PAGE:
The San Francisco Federal Court has ordered the US Environmental Protection Agency (EPA) to take a second look at a
petition to require the EPA to complete a proper risk assessment of fluoride, which it has failed to do.
This will mean the high quality studies published in the last few years must be included for review – studies that
confirm fluoride irrevocably and significantly damages our children’s brains during early development, both in the womb
and for the first 6 – 12 months of life. This is especially serious for bottle-fed babies.
The Judge said in his summation, “So much has changed since the petition was filed…two significant series of studies –
respective cohort studies – which everybody agrees is the best methodology. Everybody agrees that these were rigorous
studies and everybody agrees that these studies would be part of the best available scientific evidence. The EPA appears
to have applied a standard of causation, which from my reading of TSCA is not accurate. It’s not a proper allocation.
It’s not the proper standard.”
The judge says he is ready to rule on the evidence but would like to give the US EPA the opportunity to do its job.
The Court will meet again on 6th of August where a pathway forward, that has been agreed to by the plaintiffs, Fluoride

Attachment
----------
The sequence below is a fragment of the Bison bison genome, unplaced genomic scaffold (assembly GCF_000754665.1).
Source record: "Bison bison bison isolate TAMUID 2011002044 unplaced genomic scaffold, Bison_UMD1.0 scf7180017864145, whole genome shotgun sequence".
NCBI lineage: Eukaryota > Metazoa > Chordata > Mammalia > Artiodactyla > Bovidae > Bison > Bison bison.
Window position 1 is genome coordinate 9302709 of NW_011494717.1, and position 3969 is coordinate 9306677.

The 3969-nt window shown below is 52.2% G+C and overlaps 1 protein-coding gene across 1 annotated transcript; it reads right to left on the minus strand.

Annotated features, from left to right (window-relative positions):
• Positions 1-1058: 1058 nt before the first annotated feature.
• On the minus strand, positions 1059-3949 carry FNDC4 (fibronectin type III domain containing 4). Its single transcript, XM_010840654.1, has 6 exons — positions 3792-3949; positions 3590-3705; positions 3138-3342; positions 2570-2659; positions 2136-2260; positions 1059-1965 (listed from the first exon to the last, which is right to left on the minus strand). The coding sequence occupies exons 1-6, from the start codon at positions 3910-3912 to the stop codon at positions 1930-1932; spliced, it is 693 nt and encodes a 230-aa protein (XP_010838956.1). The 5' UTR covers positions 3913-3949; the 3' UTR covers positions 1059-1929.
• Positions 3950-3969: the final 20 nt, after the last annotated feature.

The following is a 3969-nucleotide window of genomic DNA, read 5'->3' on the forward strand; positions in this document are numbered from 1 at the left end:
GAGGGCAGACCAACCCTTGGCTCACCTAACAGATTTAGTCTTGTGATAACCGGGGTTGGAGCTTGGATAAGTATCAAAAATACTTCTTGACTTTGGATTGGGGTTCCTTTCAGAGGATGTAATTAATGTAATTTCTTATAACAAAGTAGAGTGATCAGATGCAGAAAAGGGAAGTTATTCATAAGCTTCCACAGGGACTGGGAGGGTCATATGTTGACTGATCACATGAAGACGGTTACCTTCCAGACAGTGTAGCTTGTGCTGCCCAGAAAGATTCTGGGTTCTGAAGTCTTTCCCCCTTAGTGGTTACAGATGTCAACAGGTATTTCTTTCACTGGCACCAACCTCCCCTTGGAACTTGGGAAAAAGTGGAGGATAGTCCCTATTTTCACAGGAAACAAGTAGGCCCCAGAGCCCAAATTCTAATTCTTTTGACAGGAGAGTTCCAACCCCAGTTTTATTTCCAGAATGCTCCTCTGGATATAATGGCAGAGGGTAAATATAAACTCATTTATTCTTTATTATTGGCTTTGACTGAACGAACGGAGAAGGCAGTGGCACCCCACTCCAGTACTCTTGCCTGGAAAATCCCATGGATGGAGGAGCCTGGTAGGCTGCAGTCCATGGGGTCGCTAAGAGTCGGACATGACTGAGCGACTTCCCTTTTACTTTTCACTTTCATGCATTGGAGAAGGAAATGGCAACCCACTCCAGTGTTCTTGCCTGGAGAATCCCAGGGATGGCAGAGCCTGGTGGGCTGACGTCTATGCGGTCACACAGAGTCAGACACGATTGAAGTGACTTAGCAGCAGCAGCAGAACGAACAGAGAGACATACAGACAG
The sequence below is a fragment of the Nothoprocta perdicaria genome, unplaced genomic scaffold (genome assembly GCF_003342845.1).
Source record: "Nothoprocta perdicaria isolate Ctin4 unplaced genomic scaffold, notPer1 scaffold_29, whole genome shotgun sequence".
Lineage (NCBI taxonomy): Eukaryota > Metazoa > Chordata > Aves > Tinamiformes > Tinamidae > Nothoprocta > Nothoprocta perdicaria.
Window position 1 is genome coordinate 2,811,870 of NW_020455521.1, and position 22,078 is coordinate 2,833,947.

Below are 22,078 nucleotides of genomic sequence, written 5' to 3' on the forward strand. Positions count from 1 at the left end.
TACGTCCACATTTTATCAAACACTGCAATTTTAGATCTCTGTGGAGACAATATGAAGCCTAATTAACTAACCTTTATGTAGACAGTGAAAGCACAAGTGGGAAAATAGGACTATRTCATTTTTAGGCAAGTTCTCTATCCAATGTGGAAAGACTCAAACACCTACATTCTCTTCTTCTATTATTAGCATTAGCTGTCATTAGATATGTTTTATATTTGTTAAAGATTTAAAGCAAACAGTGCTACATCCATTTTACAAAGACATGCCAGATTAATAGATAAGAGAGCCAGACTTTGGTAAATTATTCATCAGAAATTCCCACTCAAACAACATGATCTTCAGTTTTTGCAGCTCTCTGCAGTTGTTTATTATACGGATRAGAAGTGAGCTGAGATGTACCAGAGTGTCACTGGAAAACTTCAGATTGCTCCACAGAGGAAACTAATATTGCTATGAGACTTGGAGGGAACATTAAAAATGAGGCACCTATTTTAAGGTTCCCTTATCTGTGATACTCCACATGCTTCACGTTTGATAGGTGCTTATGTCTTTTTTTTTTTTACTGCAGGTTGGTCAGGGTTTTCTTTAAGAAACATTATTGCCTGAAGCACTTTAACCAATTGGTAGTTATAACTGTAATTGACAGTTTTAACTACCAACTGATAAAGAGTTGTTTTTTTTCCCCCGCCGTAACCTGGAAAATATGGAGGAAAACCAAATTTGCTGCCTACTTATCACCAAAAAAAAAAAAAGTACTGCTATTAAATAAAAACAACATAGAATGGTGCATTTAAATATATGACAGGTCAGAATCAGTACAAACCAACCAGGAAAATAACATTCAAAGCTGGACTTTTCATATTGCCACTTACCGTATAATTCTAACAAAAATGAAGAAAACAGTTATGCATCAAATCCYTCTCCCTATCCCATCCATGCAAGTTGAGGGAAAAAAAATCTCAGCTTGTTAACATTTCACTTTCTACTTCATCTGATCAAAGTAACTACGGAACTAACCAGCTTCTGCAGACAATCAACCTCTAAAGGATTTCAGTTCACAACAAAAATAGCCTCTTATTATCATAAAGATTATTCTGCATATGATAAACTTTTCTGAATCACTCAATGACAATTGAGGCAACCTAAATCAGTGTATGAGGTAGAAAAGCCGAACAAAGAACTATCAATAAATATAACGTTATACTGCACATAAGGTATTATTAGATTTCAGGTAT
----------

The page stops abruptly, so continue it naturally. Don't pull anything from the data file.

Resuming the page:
Action Network, will be presented. The Plaintiff's lawyer, Michael Connett, has said that the US EPA has dragged its
Fluoride Action Network and others brought a petition to the federal court arguing that the EPA had not performed a risk
assessment on fluoride as they are required to do under the Toxic Substances Control Act (TSCA).
FAN and others provided world class experts of the highest order - experts that the EPA has consistently depended on for
assessments and on which it based its regulations on lead and mercury.
The experts said, in summary, "These new prospective studies are of very high quality and show very similar results,
thus leaving little doubt that developmental neurotoxicity is a serious risk associated with elevated fluoride exposure,
including at the purportedly “optimal” levels of exposure for caries prevention. This evidence shows that community
water fluoridation is associated with IQ losses that are substantial and of economic and societal concern."
The EPA acknowledged that the court could rule fluoridation posed an unreasonable risk [of neurological harm] even if it
has not been absolutely proven.